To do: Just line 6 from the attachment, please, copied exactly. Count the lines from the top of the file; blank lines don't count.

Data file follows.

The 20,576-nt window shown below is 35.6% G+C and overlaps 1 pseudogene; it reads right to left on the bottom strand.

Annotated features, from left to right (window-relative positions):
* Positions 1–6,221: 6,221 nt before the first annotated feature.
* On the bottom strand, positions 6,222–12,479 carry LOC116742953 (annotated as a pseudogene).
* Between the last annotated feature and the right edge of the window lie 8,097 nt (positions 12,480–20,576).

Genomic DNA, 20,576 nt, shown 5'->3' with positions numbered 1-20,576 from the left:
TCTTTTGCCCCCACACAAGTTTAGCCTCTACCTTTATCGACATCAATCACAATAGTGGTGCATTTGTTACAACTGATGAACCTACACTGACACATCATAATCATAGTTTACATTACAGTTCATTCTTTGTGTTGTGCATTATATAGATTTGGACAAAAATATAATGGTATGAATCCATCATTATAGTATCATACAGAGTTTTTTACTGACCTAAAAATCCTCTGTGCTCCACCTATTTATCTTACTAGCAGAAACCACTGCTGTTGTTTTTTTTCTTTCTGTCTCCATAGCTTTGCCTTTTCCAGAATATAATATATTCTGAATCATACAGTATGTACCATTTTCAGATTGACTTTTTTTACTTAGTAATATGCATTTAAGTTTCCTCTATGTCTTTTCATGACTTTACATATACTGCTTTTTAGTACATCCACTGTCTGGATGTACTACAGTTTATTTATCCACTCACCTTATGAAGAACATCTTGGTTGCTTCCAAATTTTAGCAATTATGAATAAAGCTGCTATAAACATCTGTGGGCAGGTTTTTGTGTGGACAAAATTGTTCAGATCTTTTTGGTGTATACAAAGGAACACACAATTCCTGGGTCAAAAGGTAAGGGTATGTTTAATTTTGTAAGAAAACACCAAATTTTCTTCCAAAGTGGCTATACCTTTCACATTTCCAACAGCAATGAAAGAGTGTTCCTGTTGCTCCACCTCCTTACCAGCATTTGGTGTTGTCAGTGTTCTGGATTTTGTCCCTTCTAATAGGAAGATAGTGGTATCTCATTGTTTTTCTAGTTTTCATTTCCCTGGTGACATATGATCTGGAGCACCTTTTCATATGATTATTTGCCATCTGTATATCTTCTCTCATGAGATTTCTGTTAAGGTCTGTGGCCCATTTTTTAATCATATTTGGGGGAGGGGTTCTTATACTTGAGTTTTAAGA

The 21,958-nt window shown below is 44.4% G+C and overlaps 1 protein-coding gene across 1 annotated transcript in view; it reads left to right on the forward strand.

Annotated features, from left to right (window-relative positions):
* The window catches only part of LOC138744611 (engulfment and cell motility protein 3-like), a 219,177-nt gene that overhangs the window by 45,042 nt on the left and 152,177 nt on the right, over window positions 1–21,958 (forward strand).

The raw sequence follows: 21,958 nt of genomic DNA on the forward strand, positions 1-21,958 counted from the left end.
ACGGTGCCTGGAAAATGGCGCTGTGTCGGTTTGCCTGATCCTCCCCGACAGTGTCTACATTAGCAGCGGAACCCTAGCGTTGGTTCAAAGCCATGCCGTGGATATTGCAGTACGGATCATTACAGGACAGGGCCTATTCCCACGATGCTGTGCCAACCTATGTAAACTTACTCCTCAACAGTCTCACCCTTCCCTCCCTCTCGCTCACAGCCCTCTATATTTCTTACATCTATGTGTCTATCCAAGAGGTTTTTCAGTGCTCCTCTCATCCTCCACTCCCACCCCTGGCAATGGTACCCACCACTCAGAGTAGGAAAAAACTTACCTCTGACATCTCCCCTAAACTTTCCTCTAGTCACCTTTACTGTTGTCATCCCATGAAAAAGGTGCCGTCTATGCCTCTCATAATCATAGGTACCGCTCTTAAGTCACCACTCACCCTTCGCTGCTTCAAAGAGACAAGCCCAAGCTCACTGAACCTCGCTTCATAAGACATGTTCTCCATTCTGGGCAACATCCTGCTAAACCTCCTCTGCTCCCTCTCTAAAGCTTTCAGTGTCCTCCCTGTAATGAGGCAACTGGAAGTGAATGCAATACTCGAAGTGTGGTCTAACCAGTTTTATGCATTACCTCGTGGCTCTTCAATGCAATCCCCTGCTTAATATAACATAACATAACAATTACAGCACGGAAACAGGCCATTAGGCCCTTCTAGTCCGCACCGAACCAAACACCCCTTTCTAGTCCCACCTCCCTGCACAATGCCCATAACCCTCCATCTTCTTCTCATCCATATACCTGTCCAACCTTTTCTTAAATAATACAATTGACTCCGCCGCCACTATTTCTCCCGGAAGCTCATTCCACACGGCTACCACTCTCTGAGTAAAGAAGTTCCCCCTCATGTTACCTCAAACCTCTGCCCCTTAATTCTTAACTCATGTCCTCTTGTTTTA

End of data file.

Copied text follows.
Genomic DNA, 20,576 nt, shown 5'->3' with positions numbered 1-20,576 from the left: